Silver as an investment

The Rare Earth Meme – Another Scarcity Hoax

Be prepared for the next great transfer of wealth. Buy physical silver and storable food.

Tuesday, March 13, 2012 – by Staff Report

China slapped with rare earth trade dispute … The European Union, United States and Japan formally asked the World Trade Organization on Tuesday to settle a dispute with China over Beijing’s restriction on exports of raw materials, including rare earth elements critical to major industries. The EU’s trade chief, Karel De Gucht, said the three trading powers were making the dispute settlement request, the first step before filing a full trade case, following a successful EU challenge at the WTO on similar restrictions earlier this year. “China’s restrictions on rare earths and other products violate international trade rules and must be removed,” De Gucht said. “These measures hurt our producers and consumers in the EU and across the world, including manufacturers of pioneering hi-tech and ‘green’ business applications.” − MSNBC

Dominant Social Theme: Gee, where would be without international trade organizations and the bureaucrats that run them?

Free-Market Analysis: Rare earth elements are not rare. You can count on it. Oil is not rare. Food is not rare. Water is not rare. These are all dominant social themes – scarcity memes – fear-based promotions of the power elite.

The idea is always the same. Manufacture the perception that something “critical” is running out and then bring in the “experts” – politicians, government generally – to “fix” the problem. Even if the problem is “unfixable” or drags on, the promotional meme is bolstered. The very act of politicians, experts, “leaders” arguing over an issue reinforces the idea that it is something too complex for ordinary people to fathom.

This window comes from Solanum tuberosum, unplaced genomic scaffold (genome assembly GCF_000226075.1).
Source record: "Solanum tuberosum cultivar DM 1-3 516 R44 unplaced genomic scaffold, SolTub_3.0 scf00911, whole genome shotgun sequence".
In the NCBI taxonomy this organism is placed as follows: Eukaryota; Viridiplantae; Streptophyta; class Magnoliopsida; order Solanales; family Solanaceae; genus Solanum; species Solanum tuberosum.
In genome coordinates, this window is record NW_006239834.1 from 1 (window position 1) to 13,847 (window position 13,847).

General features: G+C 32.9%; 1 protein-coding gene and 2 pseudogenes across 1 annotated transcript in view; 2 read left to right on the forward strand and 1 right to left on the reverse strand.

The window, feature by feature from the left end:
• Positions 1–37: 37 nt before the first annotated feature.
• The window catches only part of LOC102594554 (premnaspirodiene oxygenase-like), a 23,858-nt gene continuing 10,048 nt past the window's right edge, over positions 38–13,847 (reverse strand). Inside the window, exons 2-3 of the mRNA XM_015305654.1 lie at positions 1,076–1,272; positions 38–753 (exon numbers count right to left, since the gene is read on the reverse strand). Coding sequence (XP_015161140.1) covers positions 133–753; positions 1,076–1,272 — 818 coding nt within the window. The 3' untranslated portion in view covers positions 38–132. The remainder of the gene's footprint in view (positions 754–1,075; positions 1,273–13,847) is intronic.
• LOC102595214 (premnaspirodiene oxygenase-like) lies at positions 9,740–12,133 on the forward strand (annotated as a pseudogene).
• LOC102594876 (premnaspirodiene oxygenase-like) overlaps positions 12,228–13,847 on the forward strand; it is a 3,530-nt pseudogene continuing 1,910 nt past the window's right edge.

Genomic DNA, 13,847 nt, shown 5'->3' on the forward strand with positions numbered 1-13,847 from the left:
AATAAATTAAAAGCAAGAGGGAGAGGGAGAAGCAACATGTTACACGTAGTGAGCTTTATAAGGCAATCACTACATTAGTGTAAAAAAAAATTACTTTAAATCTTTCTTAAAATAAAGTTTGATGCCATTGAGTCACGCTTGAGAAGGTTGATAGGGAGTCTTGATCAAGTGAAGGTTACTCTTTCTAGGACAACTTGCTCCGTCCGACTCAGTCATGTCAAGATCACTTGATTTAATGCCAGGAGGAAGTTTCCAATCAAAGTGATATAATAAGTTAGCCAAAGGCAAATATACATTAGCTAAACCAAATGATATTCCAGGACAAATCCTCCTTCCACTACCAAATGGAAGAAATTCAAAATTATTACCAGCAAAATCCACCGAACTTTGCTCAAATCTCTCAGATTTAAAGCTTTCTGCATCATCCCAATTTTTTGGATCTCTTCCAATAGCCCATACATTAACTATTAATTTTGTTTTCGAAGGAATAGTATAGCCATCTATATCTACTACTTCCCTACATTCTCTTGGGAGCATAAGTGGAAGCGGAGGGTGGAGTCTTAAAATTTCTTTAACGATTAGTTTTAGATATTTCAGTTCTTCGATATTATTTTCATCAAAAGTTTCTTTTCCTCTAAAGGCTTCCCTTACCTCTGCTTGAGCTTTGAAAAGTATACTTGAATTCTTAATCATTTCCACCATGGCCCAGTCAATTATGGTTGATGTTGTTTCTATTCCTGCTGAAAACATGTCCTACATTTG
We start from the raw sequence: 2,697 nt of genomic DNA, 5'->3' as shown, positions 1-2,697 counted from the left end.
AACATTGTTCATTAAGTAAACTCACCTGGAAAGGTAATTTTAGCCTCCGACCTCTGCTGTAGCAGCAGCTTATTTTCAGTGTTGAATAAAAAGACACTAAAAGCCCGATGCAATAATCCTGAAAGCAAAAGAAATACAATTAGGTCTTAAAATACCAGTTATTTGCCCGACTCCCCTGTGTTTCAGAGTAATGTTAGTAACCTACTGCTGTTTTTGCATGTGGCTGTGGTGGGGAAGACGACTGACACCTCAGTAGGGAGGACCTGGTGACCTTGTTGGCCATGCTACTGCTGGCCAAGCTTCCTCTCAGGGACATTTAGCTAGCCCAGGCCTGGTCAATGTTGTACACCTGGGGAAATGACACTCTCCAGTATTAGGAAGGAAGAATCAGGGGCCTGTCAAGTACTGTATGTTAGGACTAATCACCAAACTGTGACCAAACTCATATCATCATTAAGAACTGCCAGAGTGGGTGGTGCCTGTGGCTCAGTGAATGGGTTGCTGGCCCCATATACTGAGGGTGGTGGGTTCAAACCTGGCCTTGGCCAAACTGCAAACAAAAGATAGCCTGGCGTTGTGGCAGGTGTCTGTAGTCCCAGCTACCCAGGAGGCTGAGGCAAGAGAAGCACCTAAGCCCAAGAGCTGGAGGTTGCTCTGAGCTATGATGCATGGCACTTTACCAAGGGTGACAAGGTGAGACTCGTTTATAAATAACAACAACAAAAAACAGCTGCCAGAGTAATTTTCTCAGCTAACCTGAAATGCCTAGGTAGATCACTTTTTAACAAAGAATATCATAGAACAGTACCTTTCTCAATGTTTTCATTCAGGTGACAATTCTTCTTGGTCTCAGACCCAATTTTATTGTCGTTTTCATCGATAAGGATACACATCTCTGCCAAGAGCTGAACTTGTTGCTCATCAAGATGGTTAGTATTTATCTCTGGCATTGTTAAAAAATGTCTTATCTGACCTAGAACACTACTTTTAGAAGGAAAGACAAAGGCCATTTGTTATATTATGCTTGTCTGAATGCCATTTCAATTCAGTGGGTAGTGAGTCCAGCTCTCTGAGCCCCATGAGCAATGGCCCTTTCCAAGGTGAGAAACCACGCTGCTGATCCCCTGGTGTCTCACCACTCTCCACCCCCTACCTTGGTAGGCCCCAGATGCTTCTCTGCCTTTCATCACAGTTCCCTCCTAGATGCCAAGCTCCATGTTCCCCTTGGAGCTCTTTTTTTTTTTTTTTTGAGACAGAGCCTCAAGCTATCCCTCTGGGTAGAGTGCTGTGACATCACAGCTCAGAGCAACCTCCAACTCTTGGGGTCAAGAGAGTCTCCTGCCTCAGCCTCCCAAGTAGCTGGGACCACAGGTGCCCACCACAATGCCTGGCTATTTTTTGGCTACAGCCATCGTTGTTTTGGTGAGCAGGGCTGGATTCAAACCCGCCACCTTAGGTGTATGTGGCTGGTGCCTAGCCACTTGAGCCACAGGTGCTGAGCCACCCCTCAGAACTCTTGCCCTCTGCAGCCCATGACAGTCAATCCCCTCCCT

The media itself – controlled by the same power elite that apparently controls central banks around the world – plays a critical part in this charade. There is nothing like the New York Times emblazoning a scarcity meme on its front page to give it credibility. “World Running Out of Water” – etc.

Inevitably, the same “experts” that are brought in to negotiate these scarcity promotions are quoted in the articles, thus reinforcing their credibility as “big brains.” Of course, there is no such thing as an “expert.”

Almost everything we have been taught to believe in this world is likely false. In less than a few decades, most of what we have based our lives on shall be as dust. There are very few verities.

Think of previous centuries. Human beings believed that the sun revolved around the earth, that human beings would never fly, that going faster than 10 miles an hour in a vehicle could kill you, or at least damage your health.

The Titanic was never supposed to sink. The Dow was supposed to have reached 20,000 a decade ago. The dollar was “good as gold.” What was good for GM was good for America.

On and on. The Internet, of course, has helped debunk many elite memes. What we have discovered in the past 10 years is that most of these themes were promoted to frighten middle classes into giving up wealth and power to global facilities created by the elites.

These elites – and they are not confined to any one ethnic or religious group – are intent on creating world government. To do so, they have apparently manipulated not only people’s belief systems but history itself through a process we call directed history.

Directed history creates wars and economic disasters as a way of consolidating power and creating top-down hierarchies. These are run by “government” officials, but the real power resides behind the scenes. The elites are in charge – driving hard toward further homogenization and bigness via mercantilism.

These days it’s easy for people – informed by the Internet – to spot an elite meme. Most of these memes try to frighten you and most of them, once you know what to look for, are easily identified. Here’s more from this latest rare earth article:


Thanks to BrotherJohnF

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